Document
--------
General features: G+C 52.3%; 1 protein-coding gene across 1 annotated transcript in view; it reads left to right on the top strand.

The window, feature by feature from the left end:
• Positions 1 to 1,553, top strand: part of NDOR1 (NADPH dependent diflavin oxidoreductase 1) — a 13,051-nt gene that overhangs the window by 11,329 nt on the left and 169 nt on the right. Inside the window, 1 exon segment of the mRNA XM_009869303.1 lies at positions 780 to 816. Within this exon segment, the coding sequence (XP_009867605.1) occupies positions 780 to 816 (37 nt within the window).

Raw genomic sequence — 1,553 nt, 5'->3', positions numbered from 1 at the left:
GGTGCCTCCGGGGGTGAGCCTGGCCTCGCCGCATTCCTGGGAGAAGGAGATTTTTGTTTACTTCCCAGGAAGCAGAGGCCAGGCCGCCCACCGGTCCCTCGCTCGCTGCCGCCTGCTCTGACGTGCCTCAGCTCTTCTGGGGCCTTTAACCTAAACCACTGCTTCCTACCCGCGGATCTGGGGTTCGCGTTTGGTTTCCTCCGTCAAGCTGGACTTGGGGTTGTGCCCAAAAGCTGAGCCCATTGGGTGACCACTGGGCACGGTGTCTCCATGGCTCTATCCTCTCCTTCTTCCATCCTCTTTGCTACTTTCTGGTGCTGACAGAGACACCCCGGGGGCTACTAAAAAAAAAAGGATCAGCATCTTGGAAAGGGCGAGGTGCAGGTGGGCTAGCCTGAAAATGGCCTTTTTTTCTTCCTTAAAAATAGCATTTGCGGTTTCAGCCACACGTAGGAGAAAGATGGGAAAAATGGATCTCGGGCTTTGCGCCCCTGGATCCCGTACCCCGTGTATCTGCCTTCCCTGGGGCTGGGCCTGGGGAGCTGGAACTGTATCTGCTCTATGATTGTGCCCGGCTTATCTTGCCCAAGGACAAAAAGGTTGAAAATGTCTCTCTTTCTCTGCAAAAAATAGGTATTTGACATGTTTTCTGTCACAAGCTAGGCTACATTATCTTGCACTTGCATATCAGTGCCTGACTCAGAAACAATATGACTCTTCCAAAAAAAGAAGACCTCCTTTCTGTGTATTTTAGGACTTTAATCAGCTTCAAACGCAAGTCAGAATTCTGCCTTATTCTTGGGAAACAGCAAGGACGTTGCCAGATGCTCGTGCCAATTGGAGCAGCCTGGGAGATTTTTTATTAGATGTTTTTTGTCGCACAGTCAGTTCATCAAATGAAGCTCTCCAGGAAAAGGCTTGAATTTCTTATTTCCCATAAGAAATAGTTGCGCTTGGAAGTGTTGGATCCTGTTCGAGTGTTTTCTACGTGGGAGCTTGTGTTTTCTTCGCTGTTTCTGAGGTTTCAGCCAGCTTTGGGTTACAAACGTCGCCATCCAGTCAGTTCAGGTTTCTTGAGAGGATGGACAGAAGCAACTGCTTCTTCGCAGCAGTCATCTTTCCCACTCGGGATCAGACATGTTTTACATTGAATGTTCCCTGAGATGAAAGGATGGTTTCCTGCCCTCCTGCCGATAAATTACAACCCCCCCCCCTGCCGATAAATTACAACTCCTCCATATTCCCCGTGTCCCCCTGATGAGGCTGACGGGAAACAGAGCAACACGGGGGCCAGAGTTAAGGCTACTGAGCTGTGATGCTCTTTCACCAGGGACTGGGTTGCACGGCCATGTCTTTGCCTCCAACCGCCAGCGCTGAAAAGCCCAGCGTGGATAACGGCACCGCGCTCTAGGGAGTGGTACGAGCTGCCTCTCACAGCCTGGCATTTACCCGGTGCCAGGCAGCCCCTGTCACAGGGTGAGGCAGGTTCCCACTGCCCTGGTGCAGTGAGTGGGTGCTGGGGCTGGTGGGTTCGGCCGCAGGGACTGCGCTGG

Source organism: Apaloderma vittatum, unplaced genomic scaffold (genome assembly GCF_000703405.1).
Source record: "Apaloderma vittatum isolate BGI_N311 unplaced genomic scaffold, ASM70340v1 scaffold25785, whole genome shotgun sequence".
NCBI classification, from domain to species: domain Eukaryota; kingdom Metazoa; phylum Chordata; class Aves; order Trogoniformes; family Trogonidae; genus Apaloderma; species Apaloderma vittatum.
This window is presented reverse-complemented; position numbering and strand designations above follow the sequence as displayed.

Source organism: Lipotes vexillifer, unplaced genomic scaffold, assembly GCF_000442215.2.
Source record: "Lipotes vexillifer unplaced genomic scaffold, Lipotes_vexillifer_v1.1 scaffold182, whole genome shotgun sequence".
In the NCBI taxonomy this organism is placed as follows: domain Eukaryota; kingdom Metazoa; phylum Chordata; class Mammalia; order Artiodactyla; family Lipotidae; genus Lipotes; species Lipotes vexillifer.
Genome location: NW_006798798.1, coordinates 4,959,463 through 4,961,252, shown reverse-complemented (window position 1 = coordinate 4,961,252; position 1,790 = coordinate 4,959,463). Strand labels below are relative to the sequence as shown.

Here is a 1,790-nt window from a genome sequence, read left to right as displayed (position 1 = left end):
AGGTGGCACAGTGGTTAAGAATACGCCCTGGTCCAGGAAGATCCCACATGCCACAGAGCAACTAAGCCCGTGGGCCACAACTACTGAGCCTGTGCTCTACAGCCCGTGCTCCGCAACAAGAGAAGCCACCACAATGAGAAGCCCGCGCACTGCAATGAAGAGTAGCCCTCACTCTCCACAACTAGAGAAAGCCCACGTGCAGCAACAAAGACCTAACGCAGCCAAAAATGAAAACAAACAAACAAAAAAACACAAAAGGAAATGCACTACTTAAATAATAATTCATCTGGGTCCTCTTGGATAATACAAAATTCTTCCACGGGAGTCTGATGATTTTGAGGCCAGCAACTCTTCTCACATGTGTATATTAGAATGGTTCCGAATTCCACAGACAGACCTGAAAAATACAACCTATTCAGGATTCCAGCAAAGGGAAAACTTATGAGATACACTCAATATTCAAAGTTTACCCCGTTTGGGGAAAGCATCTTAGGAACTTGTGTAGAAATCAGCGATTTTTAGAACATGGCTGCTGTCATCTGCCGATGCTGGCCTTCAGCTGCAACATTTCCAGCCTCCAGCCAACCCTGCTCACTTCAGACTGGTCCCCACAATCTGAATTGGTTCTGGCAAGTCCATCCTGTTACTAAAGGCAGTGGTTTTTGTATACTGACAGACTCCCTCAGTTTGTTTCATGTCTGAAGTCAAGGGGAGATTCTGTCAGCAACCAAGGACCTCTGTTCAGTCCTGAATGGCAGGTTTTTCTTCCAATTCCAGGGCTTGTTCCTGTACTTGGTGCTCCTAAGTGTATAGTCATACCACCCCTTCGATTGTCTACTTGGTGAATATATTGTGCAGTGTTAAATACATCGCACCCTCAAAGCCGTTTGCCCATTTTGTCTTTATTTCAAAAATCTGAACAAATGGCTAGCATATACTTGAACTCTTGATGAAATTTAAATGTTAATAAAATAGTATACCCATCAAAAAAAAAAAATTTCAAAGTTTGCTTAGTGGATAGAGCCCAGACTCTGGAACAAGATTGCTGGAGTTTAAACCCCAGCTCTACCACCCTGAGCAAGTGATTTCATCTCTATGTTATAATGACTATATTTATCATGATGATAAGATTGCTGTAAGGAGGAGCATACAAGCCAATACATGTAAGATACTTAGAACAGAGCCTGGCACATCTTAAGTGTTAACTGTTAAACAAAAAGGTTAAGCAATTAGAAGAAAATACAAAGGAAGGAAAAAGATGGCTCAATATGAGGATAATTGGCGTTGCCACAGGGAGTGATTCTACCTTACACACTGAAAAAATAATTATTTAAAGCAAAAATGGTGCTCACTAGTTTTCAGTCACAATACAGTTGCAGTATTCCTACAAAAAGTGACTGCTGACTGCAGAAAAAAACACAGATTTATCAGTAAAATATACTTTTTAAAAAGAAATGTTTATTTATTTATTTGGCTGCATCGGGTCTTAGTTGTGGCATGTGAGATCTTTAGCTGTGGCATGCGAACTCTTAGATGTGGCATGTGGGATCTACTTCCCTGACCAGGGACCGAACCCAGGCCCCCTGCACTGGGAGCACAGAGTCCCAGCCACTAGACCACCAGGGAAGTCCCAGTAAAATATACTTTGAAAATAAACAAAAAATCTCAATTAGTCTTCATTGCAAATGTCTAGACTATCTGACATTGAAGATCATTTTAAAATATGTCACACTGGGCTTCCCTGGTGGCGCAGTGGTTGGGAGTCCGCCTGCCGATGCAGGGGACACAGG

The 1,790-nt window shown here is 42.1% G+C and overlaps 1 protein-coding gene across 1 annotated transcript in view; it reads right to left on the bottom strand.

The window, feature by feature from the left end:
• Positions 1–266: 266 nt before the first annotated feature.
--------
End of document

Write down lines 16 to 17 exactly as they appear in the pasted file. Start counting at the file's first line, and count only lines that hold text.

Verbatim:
The 1,790-nt window shown here is 42.1% G+C and overlaps 1 protein-coding gene across 1 annotated transcript in view; it reads right to left on the bottom strand.

The window, feature by feature from the left end: